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My users will be businesses with a small number of accounts each: e.g. Business #1 with 3 users, Business #2 with 5 users, etc.

I am trying to determine the best way to organise the relation (on Postgresql, hosted on AWS) for each business client: for e.g. each business will have their own sets of customers, logs, products, config relations.

I want to create a scaleable database across all client businesses.

  • Do I create a single relation, e.g. of customers, for all my clients? E.g. each business client is given a unique ID, and during onboarding of the business user, the user's account is tied to the specific business UID. Examples in 2 images below.

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This seems like a huge security risk given that all business information is stored in a single table/DB.

  • OR, do I create individual databases hosted separately in AWS for each business? This seems safe, but also practically not scaleable and expensive!

I'm pretty sure there's a middle path where all B2B apps tread which my inexperience simply makes me oblivious to.

I've read this and this. My question is more directed to the implementation of the table if I were to go with a shared DB and shared schema.

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    This seems safe, but also practically not scalable and expensive! Expensive maybe, not scalable... I don't think so. Scaling out small databases is easier (no single point of failure that may mess the whole system) an cheaper (in terms of resources: knowledge and time) than scaling out a big database. Don't confuse "convenience" with "practicality". – Laiv May 15 at 6:23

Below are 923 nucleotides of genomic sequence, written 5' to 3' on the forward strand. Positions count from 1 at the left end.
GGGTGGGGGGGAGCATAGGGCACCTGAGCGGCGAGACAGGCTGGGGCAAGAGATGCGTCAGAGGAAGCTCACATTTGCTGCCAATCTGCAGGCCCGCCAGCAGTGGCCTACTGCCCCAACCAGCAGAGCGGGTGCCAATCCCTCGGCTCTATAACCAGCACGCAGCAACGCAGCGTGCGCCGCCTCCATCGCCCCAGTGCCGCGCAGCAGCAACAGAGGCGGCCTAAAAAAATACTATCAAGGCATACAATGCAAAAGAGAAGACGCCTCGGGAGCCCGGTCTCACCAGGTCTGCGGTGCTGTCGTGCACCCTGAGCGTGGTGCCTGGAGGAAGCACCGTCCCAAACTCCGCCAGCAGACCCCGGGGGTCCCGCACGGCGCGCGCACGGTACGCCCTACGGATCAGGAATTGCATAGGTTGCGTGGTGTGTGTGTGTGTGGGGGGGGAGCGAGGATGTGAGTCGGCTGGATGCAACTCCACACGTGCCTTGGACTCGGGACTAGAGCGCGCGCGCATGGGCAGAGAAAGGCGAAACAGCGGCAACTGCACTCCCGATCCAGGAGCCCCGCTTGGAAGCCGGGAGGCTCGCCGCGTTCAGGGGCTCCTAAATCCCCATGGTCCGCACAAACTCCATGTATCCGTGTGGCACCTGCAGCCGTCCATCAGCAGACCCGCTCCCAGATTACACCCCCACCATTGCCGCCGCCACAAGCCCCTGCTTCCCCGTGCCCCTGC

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    Having a single database seems far simpler. I don't really see the security issue unless you are giving the customers direct access to the database. If data goes through an application layer, then you have to handle authorization in both cases. – JacquesB May 15 at 7:40
  • This technique is called "Multitenancy". – Robert Harvey May 15 at 19:20
  • What other real customer fields are you saving for these businesses? – Ahmed Masud May 16 at 0:47

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